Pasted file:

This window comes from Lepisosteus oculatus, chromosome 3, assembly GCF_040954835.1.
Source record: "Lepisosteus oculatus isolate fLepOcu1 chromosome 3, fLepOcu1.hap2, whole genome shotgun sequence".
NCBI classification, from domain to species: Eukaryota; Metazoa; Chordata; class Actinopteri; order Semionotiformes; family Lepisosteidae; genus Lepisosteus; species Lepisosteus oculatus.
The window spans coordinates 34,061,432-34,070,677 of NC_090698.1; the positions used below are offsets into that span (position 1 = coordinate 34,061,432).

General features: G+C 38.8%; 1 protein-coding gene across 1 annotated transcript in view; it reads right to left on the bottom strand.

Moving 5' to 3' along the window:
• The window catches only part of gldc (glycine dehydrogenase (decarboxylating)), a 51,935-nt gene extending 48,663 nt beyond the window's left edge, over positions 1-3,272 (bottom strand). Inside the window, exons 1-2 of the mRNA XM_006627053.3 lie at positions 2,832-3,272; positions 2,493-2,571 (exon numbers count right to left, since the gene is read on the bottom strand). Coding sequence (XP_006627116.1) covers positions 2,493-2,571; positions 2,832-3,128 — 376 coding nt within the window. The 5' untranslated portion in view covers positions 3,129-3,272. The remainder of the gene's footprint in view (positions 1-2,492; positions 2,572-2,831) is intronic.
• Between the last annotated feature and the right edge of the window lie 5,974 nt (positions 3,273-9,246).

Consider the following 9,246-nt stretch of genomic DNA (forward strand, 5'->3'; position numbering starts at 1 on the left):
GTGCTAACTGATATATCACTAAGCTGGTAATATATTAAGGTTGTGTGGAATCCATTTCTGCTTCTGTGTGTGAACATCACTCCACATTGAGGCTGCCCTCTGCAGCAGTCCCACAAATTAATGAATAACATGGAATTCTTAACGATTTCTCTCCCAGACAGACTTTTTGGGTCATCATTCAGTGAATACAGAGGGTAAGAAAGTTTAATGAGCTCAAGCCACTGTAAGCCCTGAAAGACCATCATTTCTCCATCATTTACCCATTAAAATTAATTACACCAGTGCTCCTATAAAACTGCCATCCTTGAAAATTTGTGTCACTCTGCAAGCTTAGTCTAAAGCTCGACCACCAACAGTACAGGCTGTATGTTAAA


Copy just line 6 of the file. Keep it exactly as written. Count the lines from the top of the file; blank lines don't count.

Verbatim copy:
Moving 5' to 3' along the window: